Kraft Terma Zone No. 07 watercolor Kraft Terma Zone No. 15 watercolor
Terma Zone No. 07
2007, watercolor and
masking fluid, 30 x 25.
Private collection.
Terma Zone No. 15
2007, watercolor and
masking fluid, 22 x 16½.

“When I first started using masking fluid 20 years ago, I used brushes to apply it,” Kraft explains. “Then I used eye droppers, turkey basters, medicine droppers. Now I often use a Masquepen, in which the masking fluid comes out in a fine, continuous line.” At times Kraft uses a range of blacks, grays, and sepias to unify the surface before removing the masking fluid. Other times she applies gouache on top of the final layers to “augment and adorn certain areas, to bring them out,” she says. In all, the process slowly refines the imagery. With the application of controlled patterning, the image becomes more detailed as the work develops.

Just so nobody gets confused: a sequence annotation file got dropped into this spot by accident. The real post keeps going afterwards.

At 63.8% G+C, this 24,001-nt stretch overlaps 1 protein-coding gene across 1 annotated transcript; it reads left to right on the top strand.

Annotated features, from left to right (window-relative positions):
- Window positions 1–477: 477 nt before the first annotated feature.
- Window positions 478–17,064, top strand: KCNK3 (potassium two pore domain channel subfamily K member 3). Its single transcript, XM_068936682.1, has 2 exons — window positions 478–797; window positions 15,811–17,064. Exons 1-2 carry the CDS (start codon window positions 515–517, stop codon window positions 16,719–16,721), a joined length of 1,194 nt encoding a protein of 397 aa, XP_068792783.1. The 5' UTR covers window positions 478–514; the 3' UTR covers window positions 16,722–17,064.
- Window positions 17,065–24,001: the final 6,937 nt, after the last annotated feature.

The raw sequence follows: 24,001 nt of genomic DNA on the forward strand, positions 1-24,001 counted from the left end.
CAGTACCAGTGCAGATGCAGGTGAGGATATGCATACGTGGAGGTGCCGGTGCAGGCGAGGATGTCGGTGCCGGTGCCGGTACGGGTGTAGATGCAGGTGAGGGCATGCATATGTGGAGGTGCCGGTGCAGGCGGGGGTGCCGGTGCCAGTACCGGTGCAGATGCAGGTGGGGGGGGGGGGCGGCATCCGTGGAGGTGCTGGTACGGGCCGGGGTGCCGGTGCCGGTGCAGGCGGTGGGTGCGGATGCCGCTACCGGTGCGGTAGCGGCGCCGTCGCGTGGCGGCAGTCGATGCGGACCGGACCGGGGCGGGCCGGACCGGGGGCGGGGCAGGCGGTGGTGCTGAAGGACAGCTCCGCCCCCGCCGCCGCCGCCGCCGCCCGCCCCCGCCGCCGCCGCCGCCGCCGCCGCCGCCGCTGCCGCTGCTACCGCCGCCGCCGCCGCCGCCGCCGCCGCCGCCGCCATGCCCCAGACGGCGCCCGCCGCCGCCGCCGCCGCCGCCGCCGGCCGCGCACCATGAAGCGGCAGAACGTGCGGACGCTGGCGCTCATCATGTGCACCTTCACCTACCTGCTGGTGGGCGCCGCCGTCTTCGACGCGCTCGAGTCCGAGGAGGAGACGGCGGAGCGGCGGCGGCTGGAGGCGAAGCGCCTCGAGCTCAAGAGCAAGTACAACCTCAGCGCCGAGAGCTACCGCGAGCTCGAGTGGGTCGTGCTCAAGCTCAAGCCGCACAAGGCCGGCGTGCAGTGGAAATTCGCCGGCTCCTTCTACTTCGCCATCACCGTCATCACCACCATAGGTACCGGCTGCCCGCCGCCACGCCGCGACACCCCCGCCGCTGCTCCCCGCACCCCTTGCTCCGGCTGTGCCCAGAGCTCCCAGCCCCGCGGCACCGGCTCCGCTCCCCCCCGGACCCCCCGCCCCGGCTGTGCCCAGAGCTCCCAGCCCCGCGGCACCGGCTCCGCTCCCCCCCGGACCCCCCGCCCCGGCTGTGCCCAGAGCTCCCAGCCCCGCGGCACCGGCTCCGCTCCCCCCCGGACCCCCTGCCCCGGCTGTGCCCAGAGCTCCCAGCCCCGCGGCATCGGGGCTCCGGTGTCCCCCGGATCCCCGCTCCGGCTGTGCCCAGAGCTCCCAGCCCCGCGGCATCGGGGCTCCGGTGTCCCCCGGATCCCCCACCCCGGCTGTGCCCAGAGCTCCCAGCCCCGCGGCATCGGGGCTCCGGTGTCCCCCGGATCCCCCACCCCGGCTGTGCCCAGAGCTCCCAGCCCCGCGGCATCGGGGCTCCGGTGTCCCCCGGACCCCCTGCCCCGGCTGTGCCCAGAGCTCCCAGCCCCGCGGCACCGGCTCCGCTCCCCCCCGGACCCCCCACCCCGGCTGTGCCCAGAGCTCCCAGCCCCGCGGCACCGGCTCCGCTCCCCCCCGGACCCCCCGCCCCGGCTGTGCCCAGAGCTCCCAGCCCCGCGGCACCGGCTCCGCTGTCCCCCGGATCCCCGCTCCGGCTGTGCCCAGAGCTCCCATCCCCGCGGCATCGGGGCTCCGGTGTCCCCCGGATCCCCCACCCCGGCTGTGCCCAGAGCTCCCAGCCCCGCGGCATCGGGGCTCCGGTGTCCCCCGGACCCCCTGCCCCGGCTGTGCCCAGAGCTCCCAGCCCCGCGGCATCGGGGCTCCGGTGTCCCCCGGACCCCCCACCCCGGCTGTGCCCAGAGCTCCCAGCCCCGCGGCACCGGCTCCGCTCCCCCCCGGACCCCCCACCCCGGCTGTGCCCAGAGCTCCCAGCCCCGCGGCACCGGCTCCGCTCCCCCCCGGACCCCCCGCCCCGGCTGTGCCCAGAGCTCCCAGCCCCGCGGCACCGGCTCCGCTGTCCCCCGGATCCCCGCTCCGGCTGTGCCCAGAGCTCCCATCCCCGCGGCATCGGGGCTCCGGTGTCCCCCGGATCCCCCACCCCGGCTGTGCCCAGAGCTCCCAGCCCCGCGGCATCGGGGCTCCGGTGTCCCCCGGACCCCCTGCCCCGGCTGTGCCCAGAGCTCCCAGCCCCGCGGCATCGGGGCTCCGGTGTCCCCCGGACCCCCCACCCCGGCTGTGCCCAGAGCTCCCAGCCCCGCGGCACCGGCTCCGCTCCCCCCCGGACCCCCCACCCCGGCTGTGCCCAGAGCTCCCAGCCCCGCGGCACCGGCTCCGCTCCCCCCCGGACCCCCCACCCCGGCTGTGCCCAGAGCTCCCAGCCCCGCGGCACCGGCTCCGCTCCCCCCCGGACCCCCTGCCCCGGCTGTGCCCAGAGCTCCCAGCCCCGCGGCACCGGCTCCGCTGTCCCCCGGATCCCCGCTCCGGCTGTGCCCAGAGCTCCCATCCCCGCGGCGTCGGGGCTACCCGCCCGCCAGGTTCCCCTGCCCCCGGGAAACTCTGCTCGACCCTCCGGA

Kraft employs as many different techniques as necessary for the effects she desires, including wet-on-dry, wet-in-wet, and drybrush. She takes advantage of bloom wherever it occurs and uses the masking to direct the paint flow and make tonal changes. “The paint pulls around the masking and creates space,” she describes. “I flood the surface with color and water, creating more patterns.” To remove watercolor, she uses a sponge or a rag. “I have been experimenting with water-based paints and have developed a variety of techniques,” she says, adding that she appreciates the spontaneous nature of the medium.